Table 2 shows the composite results of the regressions analysis of various sleep study variables with the infant outcome predictors of gestational age at birth, birth weight, and age at study. The number of apneic episodes increased with the gestational age at birth and with birth weight, but decreased with increasing age at study. Specifically, for eachs week increase in gestational age at birth, there was an average about 1.81 more apneic episodes per day (p=0.04); a 100 g increase in birth weight was associated with 1.62 more apneic episodes per day (p=<0.01); each additional week of age at time of the study was associated with 1.44 fewer apneic episodes per day. Gestational age at birth, birth weight, and age at study were not associated with percent of time desaturation was noted. Each 100 g increase in birth weight was associated with a 0.39 s increase in length of longest central apneic episode (p=0.01) and each week increase in age at study was associated with a 0.36 s decrease, but gestational age was not associated with length of longest central apneic episode. The postnatal age seems to the major determinant of neurological maturity of each infant which leads to lesser number of apnea and desaturation episodes and improved outcomes. Thus an extreme preterm infant born at 24 weeks gestation who is corrected to 35 weeks corrected gestational age is less likely to have apnea and desaturations compared to 1 week old 34 week gestation infant.

  Estimate SEM P value R2
Number apneic episodes/day
Gestational age at birth 181.00% 85.00% 0.04 0.04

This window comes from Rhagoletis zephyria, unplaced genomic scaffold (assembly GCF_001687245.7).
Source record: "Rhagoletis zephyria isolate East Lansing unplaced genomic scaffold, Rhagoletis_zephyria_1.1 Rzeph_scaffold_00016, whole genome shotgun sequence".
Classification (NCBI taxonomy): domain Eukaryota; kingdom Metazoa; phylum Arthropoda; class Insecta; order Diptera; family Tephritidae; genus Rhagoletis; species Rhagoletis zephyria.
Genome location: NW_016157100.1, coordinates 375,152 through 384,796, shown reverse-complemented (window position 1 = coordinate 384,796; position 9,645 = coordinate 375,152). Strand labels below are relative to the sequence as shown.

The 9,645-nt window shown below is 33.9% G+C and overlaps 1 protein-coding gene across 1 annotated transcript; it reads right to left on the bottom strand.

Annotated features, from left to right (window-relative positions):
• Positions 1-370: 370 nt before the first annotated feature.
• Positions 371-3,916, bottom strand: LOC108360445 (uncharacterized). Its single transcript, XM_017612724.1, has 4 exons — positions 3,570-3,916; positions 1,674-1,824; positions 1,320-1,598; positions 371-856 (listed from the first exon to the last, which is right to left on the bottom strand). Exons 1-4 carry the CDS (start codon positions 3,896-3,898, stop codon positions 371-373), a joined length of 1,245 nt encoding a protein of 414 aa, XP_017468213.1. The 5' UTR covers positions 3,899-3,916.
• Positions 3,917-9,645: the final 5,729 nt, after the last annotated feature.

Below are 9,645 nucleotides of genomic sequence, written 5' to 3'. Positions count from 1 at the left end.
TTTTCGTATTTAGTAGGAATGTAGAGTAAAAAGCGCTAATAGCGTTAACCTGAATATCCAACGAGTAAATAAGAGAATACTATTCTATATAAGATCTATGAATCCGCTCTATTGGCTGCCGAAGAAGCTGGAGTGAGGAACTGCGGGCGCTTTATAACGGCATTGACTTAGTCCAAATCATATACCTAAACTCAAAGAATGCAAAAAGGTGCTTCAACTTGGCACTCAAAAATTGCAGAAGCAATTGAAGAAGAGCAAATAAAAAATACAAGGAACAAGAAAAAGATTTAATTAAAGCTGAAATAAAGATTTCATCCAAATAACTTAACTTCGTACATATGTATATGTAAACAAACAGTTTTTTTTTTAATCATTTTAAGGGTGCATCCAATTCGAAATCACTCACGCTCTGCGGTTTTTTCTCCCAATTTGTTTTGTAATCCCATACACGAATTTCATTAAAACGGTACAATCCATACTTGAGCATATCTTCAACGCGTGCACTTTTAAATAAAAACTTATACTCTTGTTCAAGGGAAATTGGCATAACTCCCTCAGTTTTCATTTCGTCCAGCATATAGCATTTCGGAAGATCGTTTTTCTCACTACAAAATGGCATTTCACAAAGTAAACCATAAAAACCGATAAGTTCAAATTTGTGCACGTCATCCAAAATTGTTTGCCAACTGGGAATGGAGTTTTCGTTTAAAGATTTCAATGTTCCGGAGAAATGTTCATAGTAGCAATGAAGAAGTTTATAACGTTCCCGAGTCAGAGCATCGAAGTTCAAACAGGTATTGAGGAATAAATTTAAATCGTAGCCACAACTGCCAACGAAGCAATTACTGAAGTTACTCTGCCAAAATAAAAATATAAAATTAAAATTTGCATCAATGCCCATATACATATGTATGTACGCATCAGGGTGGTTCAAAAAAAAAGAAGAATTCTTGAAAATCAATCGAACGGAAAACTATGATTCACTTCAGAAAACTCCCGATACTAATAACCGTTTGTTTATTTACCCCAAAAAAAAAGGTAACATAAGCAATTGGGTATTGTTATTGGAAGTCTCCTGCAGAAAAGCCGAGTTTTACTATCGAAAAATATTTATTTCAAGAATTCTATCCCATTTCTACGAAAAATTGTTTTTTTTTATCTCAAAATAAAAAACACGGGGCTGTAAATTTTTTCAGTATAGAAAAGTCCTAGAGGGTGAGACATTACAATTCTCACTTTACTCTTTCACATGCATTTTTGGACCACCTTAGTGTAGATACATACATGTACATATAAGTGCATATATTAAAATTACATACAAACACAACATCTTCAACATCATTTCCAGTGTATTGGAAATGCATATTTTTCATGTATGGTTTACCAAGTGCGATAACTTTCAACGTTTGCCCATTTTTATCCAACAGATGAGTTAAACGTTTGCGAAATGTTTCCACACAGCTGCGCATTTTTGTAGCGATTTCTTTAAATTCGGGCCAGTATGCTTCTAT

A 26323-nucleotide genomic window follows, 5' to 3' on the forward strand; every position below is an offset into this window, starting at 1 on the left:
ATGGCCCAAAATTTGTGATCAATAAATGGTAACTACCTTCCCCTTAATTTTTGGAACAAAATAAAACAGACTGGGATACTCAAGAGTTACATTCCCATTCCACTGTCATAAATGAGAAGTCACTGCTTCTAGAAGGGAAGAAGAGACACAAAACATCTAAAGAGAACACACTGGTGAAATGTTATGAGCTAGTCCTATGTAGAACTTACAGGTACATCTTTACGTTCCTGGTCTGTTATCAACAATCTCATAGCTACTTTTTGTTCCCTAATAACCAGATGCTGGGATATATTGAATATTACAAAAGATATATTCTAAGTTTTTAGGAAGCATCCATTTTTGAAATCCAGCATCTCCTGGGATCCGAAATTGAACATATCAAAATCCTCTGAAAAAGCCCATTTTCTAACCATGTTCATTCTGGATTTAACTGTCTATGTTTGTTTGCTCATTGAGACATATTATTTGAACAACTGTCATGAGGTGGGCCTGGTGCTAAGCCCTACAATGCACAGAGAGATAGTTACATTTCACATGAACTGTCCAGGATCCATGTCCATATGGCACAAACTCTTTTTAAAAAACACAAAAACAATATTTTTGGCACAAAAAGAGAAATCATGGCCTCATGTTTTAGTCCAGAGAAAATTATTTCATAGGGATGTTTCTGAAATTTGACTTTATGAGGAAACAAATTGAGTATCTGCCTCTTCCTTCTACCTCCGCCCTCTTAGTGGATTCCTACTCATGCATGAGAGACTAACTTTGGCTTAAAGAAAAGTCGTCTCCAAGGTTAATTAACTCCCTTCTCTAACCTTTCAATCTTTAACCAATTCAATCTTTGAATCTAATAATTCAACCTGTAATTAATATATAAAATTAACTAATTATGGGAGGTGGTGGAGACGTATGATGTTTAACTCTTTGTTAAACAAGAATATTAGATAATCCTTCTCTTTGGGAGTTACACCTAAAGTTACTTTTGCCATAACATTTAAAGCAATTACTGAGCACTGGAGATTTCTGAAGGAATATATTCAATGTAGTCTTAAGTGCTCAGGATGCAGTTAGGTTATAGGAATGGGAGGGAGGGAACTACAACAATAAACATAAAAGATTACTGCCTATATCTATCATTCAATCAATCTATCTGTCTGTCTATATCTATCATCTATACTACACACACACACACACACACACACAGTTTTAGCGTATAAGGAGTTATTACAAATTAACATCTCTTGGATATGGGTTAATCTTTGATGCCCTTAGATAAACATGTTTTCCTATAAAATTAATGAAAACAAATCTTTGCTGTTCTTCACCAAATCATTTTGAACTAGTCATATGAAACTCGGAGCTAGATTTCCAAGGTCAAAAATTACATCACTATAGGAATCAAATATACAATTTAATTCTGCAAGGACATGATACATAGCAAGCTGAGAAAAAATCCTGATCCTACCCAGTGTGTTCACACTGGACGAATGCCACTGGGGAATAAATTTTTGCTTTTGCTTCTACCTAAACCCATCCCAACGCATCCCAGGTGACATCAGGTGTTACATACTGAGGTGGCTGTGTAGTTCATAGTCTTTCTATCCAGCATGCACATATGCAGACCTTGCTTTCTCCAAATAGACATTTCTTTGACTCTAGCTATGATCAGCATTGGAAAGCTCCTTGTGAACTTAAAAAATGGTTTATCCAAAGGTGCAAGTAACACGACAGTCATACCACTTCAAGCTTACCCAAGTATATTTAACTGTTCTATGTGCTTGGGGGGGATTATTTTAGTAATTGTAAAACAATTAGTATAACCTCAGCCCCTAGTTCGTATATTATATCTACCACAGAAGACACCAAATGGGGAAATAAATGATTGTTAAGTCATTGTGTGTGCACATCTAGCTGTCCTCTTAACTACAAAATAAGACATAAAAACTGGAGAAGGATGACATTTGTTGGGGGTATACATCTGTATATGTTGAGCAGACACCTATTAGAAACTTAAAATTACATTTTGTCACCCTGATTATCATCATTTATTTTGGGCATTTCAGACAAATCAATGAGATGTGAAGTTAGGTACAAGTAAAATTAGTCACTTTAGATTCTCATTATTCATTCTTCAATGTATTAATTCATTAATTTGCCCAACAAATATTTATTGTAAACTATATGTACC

Birth Weight (100 g) 1.62 0.5 0.001 0.09
Age at study (Weeks) -1.44 0.58 0.02 0.05
Longest central apnea
Gestational age at birth 0.45 0.24 0.07 0.03
Birth Weight (100 g) 0.39 0.14 0.01 0.07
Age at study (Weeks) -0.36 0.16 0.03 0.04
% time infant had desaturation
Gestational age at birth 0.04 0.17 0.83 0
Birth Weight (100 g) 0.09 0.1 0.39 0.01
Age at study (Weeks) 0.01 0.12 0.96 0

Table 2: Relationship between number and duration of apneic episodes and desaturation events and gestational age at birth, birth weight and age at study using regression analysis.

Discharge and follow up patterns

Recommendations made by our pulmonologists after conclusion of polysomnography studies are summarized in Table 3. Based on these recommendations workup for GER, dysphagia or both was performed in several infants. Adequacy of oxygen saturation and need for home oxygen was recommended to be assessed before discharge home in nearly 15% of infants. CR monitoring was initiated on 105 infants (95%) at discharge, while 27 infants (24.5%) were discharged on caffeine, 31 (28%) were on metoclopramide and 26 (24%) on antacid mediation. CR monitor was discontinued at a median postmenstrual age of 46 weeks. The duration of use of home CR monitor and medications following discharge is outlined in Table 4. 103 infants (94%) were known to be alive at 6 months corrected age, while 7 infants (6%) were lost to follow up. No infant was known to have died by 6 months of corrected age.

Intervention No. of patients (%) Median duration of use as outpatient in weeks (IQR)
Discharged home on CR monitor 105 (95%) 9 (6-11)
Discharged home on caffeine 27 (24.5%) 5.5 (4-8.25)
Discharged home on metoclopramide 31 (28%) 15 (9.25-21.72)
Discharged home on antacid mediations 26 (24) 14 (10.5-23.5)

Table 3: Recommendations other than use of CR monitor made by pediatric pulmonologist based on polysomnography study findings

Intervention No. of patients (%) Median duration of use as outpatient in weeks (IQR)
Discharged home on CR monitor 105 (95%) 9 (6-11)
Discharged home on caffeine 27 (24.5%) 5.5 (4-8.25)
Discharged home on metoclopramide 31 (28%) 15 (9.25-21.72)
Discharged home on antacid mediations 26 (24) 14 (10.5-23.5)

Table 4: Use of cardiorespiratory monitor and medications.